Why do we splint? Splinting is one of the fundamental procedures of the Emergency Department (ED). How well-versed are we with it? Why do we even splint? By the end of this post, you will know the reason why we splint, when to splint, and just as importantly — when NOT to splint in the ED.
The purpose of the SplintER series is to teach the fundamentals and introduce advanced concepts of splinting to the Emergency Medicine (EM) professional. Humans have been splinting their injuries since 1300 B.C.1 Although the fundamentals have not changed, splint selection and application require some thoughtful consideration. A 2017 prospective, observational study in the Journal of Pediatric Orthopaedics demonstrated that more than 90% of splints applied in the Emergency Department were inappropriate (30% applied by EM attendings), as evaluated by orthopaedic surgeons.2 While that number may not be representative in your institution, it certainly highlights the inadequacies that many of us feel when approaching a splint!
“The part can never be well unless the whole is well.” – Plato
The rigors of post-graduate training can strain even the most stoic of residents – the next task, the next project, the next shift. These reduce our resiliency to stressful situations. The likelihood is that your program has worked very hard to develop new and innovative initiatives to improve resident wellness and resiliency. And chances are, they have done this in-house. It takes tremendous efforts, however, to create and revise the efforts. In this digital age of social media, this siloed approach no longer is necessary because programs can easily get feedback and share their experiences with others.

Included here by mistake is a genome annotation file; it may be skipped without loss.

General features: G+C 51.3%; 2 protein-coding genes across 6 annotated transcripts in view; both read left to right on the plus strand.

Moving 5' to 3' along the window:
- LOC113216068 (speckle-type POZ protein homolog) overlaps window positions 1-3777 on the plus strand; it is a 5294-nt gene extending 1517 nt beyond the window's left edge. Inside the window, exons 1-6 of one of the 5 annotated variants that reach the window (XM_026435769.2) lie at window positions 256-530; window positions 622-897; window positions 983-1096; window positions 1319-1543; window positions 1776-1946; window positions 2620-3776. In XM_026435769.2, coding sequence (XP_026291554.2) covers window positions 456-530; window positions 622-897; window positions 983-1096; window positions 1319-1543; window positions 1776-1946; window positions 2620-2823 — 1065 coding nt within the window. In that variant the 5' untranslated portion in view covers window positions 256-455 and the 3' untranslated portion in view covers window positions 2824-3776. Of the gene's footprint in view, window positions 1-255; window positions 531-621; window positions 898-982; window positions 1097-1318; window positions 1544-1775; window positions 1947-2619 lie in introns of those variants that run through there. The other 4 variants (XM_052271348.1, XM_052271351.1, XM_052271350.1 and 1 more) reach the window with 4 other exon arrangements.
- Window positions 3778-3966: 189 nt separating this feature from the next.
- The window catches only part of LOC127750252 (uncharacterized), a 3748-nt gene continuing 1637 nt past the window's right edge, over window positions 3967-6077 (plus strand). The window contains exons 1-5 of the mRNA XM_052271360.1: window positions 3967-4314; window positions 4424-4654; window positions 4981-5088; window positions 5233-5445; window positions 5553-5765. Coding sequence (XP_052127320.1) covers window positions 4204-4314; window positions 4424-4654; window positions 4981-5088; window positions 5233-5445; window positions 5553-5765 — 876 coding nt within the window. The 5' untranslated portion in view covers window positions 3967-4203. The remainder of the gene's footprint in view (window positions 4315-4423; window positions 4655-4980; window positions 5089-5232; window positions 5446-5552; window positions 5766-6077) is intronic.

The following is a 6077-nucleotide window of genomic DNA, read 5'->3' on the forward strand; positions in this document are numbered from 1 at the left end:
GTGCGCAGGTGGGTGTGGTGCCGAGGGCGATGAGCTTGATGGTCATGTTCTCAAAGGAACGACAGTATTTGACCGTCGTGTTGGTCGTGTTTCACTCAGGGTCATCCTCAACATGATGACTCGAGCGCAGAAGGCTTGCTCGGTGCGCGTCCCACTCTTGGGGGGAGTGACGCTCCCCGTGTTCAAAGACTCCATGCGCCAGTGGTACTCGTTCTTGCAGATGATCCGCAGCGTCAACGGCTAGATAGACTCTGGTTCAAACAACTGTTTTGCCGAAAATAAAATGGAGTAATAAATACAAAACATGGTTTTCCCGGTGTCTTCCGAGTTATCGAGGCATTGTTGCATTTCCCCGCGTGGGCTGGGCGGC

|“Dear colleagues. The unbearable has happened…last Friday we discovered that one of our residents was tragically taken from us… It appears that the resident took their own life in response to acute grief…”
– Dr. Christopher Doty (Program Director, University of Kentucky EM Residency Program)
Calling ALL Emergency Medicine (EM) physicians – residents and attendings alike! It shouldn’t take Dr. Doty’s story or the loss by the resident’s family, friends, and colleagues suffered in order for us to recognize the importance of wellness. Our specialty is known to be high risk and it is surprising that we are so late to the game to try and change that. Well, together we can. We are a strong group of people. We see, hear, touch, and smell things that would make the average person nauseous. We are problem solvers and leaders.